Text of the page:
January 8th, 2008
11:04 PM ET
10 years ago

Obama: 'Still fired up and ready to go'

‘Still fired up’

Obama: ‘Still fired up’

MANCHESTER, New Hampshire (CNN) - Failing to parlay his win in last week's Iowa caucuses to a victory in the New Hampshire primary, Sen. Barack Obama said he was "still fired up and ready to go."

The junior senator from Illinois congratulated Sen. Hillary Clinton of New York for her win and praised "all the candidates in this race" as "patriots who serve this country honorably."

"But the reason our campaign has always been different, the reason we began this improbable journey almost a year ago, is because it's not just about what I will do as president," he said. "It is also about what you, the people who love this country, the citizens of the United States of America, can do to change it. That's what this election is all about."

CNN projected Clinton to win with 72 percent of precincts counted, basing it on reported results, exit polls and other statistical models.

As she had most of the night, Clinton held a 39 percent to 37 percent lead over Obama with 81 percent of the precincts in.

But Obama assailed critics who he said doubted his campaign and said that the record numbers of voters in Iowa and New Hampshire showed that "there is something happening in America."

"You, all of you who are here tonight, all of you who put so much heart and soul and work into this campaign, you can be the new majority who can lead this nation out of a long political darkness," he said. "Democrats, independents and Republicans who are tired of the division and distraction that has clouded Washington."

"For most of this campaign, we were far behind," he said. "We always knew our climb would be steep. But in record numbers, you came out and you spoke up for change."

Obama pledged to end tax breaks for the rich, to "end the outrage of unaffordable and unavailable healthcare" and "end this war in Iraq and bring our troops home."

"We will finish the job against al Qaeda in Afghanistan. We will care for our veterans. We will restore our moral standing in the world, and we will never use 9/11 to scare up votes. 9/11 is not a tactic to win votes, but a challenge to unite America."

Obama also responded to critics who he said cautioned his campaign against offer "false hope."

"In the unlikely story that is America," he said, "there has never been anything false about hope."

And, he said, his response to those naysayers is "one simple creed - yes, we can."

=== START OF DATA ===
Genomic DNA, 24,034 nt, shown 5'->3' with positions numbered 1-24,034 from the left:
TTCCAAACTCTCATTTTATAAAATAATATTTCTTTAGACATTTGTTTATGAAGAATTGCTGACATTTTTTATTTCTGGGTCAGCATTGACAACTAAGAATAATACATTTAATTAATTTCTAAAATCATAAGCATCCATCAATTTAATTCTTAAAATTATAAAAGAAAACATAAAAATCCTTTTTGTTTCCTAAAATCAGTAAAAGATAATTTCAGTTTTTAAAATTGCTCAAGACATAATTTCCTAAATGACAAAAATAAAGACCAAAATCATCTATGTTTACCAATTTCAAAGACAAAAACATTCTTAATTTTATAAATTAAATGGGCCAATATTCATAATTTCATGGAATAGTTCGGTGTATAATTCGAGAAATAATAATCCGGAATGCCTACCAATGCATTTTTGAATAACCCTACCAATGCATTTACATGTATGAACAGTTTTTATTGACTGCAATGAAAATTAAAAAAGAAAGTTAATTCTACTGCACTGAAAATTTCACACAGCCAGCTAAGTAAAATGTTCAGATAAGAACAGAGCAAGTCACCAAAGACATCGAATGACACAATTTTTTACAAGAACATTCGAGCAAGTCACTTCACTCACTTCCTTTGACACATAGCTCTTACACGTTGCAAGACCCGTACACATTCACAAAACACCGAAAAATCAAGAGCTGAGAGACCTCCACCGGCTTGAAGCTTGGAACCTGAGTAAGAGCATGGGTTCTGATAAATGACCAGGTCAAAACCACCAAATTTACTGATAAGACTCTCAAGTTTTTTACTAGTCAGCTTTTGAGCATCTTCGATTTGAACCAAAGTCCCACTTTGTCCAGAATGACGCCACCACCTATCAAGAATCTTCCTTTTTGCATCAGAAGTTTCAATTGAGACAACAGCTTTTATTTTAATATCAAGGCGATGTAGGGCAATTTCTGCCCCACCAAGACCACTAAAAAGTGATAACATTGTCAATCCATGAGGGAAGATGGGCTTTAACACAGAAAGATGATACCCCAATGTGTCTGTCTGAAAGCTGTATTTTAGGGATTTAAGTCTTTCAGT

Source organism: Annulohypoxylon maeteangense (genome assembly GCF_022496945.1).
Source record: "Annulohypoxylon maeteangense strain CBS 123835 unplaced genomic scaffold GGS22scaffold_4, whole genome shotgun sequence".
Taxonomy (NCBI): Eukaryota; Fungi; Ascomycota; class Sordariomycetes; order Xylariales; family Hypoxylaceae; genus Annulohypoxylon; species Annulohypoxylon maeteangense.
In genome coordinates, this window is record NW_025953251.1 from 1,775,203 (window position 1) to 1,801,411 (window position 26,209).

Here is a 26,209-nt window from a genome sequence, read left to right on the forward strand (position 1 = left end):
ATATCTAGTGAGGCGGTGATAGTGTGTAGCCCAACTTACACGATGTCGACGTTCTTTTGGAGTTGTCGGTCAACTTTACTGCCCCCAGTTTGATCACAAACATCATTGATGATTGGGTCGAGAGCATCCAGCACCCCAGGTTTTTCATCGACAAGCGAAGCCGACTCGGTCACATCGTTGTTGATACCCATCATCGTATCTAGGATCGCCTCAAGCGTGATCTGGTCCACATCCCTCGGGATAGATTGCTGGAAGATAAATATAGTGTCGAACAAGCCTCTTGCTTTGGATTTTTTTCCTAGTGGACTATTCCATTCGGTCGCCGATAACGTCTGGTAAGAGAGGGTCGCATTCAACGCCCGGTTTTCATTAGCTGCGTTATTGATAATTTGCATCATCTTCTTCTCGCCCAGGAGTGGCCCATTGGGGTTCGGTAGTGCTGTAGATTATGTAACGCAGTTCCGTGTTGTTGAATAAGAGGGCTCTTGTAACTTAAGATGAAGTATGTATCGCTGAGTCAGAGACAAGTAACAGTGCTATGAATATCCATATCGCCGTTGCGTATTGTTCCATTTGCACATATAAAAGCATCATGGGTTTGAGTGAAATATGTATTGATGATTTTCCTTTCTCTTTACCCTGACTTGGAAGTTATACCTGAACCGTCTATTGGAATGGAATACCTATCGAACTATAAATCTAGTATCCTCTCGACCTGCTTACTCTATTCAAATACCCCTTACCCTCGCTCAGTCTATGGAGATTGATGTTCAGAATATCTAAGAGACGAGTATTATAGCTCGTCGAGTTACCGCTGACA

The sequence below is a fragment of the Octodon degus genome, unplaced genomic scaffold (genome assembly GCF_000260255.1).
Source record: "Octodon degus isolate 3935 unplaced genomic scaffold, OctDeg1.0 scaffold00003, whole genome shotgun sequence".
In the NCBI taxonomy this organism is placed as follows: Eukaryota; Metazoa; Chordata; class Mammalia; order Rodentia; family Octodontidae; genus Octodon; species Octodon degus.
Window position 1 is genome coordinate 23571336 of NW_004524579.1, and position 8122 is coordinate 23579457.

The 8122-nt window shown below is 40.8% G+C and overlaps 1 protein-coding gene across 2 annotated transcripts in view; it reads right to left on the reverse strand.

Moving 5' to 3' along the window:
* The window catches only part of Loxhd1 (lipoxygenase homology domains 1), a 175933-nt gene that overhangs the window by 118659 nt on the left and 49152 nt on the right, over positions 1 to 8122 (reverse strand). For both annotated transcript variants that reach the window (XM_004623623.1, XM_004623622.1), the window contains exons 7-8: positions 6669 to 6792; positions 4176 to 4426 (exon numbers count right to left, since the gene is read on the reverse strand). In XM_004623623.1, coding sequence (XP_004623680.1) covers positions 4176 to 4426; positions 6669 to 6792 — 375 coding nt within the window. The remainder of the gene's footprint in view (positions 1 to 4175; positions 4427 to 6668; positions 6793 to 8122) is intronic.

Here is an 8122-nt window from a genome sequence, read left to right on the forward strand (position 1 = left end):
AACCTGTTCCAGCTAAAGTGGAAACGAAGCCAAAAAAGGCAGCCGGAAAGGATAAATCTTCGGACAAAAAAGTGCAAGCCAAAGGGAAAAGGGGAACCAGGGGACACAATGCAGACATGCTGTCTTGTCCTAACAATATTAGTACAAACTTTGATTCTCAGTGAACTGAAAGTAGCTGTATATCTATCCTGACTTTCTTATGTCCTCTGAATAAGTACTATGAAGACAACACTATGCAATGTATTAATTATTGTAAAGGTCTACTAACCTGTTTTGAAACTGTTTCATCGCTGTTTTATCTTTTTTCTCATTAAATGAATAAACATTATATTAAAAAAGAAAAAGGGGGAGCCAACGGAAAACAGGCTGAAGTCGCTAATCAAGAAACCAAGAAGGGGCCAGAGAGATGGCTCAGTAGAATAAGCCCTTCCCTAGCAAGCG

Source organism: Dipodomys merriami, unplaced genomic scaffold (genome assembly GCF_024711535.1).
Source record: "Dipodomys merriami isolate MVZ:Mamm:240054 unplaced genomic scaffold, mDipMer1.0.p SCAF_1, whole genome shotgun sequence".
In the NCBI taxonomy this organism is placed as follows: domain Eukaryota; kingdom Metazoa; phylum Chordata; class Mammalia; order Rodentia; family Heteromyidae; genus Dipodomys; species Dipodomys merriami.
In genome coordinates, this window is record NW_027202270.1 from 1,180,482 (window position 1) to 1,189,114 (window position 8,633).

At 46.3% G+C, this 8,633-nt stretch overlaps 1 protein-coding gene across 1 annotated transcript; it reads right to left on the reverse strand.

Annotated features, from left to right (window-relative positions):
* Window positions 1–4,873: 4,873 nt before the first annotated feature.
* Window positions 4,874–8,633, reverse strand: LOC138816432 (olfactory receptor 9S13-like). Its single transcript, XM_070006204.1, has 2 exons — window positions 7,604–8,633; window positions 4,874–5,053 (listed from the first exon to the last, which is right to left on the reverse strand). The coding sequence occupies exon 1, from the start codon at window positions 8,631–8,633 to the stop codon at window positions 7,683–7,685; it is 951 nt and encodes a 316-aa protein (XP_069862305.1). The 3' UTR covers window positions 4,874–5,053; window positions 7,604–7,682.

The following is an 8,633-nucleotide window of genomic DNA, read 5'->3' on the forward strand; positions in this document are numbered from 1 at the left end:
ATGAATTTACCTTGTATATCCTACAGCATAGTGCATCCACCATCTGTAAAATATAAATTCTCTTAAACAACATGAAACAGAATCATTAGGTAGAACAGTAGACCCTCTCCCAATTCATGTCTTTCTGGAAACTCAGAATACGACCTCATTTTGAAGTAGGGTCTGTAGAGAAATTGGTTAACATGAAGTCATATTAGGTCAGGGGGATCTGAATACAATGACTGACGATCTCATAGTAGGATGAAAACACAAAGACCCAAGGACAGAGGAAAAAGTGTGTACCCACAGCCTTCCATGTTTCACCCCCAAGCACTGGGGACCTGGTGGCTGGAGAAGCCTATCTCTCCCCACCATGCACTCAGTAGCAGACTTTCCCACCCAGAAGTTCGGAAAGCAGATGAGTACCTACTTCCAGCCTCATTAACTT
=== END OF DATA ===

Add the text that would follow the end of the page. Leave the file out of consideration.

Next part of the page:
"Yes, we can heal this nation. Yes, we can repair this world. Yes, we can, and so tomorrow as we take the campaign south and west ... we will remember that there is something happening in America, that we are not as divided as our politics suggest, that we are one people and one nation and together we will begin the next great chapter in the story with three words that ring from sea to shining sea - yes, we can."

Filed under: New Hampshire
soundoff (164 Responses)
  1. Tom B

    I am throughly enjoying the meltdown of the Clinton bashers. The only suggestion I can make–please learn the basic rules of grammar and syntax before you put your foot in your mouth.

    January 9, 2008 11:18 am at 11:18 am |
  2. Braineel

    Whichever candidate wins the party's nomination will have the benefit of the experience of their entire party with them. The candidate who wins the general election will have the full force of all of the collective experience of all politicians available to review. The president does not and should not stand alone in making the choices which effect all citizens; "I am the decider" is an ugly and divisive comment that most people in this country and abroad now mock.

    Condescending to the youth (those 44 and under) of the U.S. will never help Hillary Clinton to win, if that is the goal of the experience argument Clinton's supporters should try a different approach. "Lack of experience" is a weak ad hominem argument which has no bearing on what a candidate can do with the presidency.

    January 9, 2008 11:29 am at 11:29 am |
  3. Tyler in Raleigh, NC

    I am glad Obama stayed on point. Win or lose, he has a message and a platform and he is stickign to it.

    I am glad it only took a dozen Clinton personas before she found "her voice", namely, the one people will vote for. Soft, Hard, Attack, Experience, Crying, Change.... her message is about change, Hillary will change her points, views and anything needed until she wins.

    The best part is the audience behind her, she stacked it with young people. Also changed the "ME ME ME" in her speech.

    I know that its about modifying your strategy, but I think Hillary would swap her head with Bill's if she thought it would give her more votes.